2 See ante, p. *6, note 2.

(p) Harvey v. Kay, 9 B. & C. (17 E. C. L. R.) 356.

(q) Ridley v. Plymouth Baking Co., 17 L. J. (Ex.) 252; 2 Ex. 711, S. C. See Howbeach Coal Co. v. Teague, 5 H. & N. 151; 29 L. J. (Ex.) 137; DArcy v. Taraar, etc, Rail. Co., L. R. 2 Ex. 158; 36 L. J. (Ex.) 37.

It will probably appear quite clear from what has been said before, and if not, it is sufficiently so from the very nature of the thing, that the contracts to which a member of a joint stock company becomes liable, because they are made by the agents of the company or certain of its members, must be contracts either expressly authorized by him, or appropriate in order to carry out the purposes for which the company was formed. Thus, in the celebrated case of Dickenson v Valpy (s), which was an action on a bill of exchange, purporting to be drawn and accepted by a mining company, wherein the plaintiff, an endorsee for value, sought to charge the defendant as a member of that company, the Court of King's Bench held that, assuming the defendant to be a member of that company, it was incumbent on the plaintiff to prove that the directors of the company had authority to bind the other members by drawing and *'accepting bills of exchange; and that, the plaintiff not having produced the deed of co-partnership, nor given any evidence to show that it was necessary for the purpose of carrying on the business of a mining company, or that it was usual for them to draw or accept bills of exchange, there was no evidence of such authority to draw or accept them. "There was not any evidence," said Parke, J. (afterwards Lord Wensleydale), "to directors. This acceptance was held not to bind them, in the absence of evidence of authority given to any one of the directors to bind the other directors or the company at large by the acceptance of bills of exchange. "The address of a bill," said the Chief Justice, "to the directors of metropolitan company, and the frame of acceptance by the chairman of such directors, for himself and the other directors, can only be referable, unless some explanation is given, to a company of the description well known in all the courts of law and equity in Westminster Hall as joint stock companies, and not to the ordinary partnerships in trade.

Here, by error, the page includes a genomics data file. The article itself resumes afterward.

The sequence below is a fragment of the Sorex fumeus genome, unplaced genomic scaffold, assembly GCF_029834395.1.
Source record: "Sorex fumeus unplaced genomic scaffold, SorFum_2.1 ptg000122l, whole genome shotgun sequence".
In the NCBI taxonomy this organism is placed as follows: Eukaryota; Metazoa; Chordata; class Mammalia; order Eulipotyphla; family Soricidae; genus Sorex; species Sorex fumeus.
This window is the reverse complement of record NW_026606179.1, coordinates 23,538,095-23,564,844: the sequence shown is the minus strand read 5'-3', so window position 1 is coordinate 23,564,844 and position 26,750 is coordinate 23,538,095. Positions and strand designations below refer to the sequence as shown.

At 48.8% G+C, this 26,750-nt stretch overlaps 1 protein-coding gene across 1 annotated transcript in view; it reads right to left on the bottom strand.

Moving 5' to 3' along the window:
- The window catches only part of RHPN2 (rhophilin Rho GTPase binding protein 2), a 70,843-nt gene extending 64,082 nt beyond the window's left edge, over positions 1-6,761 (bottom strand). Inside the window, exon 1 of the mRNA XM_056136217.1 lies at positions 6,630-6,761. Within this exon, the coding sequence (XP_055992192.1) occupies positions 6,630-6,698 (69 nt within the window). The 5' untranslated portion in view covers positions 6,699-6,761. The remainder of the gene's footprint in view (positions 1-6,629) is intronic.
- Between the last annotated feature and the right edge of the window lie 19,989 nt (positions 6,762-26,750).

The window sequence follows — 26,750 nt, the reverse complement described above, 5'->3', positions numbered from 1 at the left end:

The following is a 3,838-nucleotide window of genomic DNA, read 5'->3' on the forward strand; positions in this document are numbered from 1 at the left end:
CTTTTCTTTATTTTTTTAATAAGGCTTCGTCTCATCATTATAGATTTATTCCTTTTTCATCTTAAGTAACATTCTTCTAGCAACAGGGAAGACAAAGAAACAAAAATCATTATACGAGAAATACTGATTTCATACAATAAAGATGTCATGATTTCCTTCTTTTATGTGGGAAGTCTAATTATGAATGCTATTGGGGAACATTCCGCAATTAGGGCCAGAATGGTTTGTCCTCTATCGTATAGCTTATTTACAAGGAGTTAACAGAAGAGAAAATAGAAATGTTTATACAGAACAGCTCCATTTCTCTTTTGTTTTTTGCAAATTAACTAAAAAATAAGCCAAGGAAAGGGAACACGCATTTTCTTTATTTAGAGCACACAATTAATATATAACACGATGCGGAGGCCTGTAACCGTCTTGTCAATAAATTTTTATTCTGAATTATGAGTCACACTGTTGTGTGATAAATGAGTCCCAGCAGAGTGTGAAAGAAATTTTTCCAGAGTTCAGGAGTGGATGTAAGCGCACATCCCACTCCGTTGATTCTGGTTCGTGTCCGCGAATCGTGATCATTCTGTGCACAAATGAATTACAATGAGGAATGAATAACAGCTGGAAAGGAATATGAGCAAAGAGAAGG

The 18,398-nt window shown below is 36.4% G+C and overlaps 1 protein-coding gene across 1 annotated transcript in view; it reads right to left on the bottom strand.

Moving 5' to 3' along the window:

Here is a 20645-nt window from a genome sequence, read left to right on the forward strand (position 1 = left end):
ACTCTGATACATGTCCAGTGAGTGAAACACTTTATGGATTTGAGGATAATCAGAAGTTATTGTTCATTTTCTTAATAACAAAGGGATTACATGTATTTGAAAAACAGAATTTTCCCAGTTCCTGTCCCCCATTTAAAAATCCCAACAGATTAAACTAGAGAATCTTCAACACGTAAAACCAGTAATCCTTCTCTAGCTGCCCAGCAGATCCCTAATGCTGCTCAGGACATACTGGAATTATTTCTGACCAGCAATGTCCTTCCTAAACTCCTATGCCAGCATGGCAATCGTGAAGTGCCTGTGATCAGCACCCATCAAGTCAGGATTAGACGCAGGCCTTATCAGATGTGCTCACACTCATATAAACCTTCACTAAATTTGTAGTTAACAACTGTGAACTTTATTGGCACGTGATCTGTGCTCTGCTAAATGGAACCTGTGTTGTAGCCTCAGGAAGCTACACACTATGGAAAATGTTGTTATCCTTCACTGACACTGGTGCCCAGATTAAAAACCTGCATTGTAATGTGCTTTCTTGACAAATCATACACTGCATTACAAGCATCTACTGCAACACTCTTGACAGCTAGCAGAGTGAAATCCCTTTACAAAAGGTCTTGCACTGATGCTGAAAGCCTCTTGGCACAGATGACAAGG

(r) Smith v. Hull Glass Co., 21 L. J. (C. P.) 106; 11 C. B. (73 E. C. L. R.) 897.